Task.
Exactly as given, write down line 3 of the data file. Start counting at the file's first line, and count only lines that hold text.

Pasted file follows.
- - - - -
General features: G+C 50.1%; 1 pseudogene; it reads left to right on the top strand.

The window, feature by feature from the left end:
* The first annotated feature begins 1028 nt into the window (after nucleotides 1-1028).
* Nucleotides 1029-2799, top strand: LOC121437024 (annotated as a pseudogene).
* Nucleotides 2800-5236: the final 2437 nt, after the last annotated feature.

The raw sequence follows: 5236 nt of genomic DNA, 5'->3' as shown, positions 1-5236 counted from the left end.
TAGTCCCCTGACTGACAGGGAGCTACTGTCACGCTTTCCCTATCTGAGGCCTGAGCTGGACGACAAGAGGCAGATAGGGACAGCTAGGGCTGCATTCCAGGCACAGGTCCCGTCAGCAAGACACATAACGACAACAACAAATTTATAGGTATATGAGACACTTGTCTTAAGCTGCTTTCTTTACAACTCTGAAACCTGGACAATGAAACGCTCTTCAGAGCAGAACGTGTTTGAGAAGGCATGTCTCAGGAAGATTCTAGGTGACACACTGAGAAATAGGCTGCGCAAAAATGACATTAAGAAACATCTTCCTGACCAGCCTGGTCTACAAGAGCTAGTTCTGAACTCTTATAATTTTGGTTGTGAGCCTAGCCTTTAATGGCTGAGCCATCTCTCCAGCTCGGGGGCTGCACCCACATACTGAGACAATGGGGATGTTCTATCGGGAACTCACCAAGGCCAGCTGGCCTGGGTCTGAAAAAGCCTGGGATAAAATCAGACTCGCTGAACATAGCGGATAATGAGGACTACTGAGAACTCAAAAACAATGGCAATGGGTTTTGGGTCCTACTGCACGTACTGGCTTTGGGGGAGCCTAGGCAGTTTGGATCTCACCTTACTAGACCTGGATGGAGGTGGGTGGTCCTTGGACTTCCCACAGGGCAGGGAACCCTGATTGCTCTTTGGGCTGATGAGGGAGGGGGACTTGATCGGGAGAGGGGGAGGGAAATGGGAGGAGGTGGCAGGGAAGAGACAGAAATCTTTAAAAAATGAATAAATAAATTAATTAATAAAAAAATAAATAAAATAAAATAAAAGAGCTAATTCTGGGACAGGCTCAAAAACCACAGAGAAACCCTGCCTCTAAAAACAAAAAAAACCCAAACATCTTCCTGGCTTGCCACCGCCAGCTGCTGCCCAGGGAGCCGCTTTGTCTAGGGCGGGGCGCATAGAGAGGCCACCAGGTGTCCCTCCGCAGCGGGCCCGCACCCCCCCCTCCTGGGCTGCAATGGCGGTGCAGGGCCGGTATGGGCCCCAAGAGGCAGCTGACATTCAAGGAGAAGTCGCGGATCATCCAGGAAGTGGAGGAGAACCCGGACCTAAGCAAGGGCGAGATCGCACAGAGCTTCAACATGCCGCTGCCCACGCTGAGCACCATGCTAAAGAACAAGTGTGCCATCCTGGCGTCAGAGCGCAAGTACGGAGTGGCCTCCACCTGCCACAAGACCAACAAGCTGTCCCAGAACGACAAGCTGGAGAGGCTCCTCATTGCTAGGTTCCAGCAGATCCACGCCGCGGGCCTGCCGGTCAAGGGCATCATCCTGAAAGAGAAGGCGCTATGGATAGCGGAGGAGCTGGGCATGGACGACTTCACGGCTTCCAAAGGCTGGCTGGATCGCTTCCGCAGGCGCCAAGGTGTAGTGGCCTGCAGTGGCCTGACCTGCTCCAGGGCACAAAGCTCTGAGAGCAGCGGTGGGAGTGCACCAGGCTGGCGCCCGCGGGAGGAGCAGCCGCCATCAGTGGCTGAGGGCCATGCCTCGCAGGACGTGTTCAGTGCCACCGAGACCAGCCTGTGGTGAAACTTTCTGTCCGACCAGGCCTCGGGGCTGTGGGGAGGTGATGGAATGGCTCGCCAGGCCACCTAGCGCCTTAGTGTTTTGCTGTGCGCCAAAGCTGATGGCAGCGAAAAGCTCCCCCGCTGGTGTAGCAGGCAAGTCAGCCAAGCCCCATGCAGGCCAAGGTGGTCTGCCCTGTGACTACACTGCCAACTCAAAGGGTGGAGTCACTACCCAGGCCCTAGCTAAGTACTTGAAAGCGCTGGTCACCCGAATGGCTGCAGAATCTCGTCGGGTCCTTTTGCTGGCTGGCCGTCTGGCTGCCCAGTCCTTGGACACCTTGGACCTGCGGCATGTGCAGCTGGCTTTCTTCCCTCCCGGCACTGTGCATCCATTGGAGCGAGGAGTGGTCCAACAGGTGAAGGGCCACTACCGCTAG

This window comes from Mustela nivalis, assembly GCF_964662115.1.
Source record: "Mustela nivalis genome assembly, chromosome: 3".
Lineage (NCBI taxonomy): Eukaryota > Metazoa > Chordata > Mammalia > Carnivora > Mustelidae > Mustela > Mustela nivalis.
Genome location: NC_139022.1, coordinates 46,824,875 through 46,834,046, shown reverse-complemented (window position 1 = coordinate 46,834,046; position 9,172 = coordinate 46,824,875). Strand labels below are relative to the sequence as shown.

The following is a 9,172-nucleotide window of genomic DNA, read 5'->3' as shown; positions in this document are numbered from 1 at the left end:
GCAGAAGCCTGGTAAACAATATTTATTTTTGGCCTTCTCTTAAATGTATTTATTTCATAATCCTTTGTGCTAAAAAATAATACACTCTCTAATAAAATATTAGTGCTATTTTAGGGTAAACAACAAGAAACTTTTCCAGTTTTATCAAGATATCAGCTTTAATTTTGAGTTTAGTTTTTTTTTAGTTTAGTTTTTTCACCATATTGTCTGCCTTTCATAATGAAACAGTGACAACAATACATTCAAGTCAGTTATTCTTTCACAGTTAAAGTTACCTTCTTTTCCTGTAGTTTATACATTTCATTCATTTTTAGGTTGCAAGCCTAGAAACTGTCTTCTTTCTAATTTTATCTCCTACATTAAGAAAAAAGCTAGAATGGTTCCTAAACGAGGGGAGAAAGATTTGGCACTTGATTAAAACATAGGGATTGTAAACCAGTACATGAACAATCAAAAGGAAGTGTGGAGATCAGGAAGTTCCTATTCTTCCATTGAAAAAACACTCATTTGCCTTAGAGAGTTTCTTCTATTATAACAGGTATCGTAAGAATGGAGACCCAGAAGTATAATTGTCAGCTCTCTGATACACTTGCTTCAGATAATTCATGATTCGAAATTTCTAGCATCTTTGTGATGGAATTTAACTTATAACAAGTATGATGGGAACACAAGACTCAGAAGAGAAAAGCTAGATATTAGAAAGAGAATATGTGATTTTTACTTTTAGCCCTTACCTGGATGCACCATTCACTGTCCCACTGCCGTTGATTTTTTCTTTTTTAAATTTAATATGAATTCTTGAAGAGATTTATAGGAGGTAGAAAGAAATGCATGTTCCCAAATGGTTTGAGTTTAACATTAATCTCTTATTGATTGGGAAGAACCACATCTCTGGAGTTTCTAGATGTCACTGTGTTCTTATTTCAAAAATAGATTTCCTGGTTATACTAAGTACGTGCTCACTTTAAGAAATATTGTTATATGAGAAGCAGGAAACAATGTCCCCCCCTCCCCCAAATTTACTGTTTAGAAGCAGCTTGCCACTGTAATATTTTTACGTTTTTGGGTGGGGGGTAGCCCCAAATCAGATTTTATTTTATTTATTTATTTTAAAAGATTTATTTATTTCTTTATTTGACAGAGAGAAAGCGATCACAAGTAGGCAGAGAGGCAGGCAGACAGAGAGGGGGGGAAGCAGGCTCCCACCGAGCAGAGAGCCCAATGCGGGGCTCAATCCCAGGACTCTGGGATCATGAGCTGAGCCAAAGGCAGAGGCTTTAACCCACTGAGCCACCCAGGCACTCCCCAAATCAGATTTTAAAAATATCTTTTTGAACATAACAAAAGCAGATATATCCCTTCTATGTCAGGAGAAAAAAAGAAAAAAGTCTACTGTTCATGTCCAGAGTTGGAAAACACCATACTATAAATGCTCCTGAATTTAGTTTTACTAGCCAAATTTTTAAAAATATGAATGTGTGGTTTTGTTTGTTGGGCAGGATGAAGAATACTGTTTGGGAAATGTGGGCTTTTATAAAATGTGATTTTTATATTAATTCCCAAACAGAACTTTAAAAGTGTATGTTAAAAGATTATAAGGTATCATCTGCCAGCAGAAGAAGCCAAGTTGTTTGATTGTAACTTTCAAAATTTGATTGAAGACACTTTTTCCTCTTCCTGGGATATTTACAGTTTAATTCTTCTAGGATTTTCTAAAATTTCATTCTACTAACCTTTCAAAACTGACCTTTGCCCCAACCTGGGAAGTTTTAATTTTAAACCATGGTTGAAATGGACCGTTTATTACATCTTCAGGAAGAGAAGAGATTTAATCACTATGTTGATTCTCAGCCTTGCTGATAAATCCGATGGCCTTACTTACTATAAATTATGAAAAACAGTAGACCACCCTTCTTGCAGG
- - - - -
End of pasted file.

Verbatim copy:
* The first annotated feature begins 1028 nt into the window (after nucleotides 1-1028).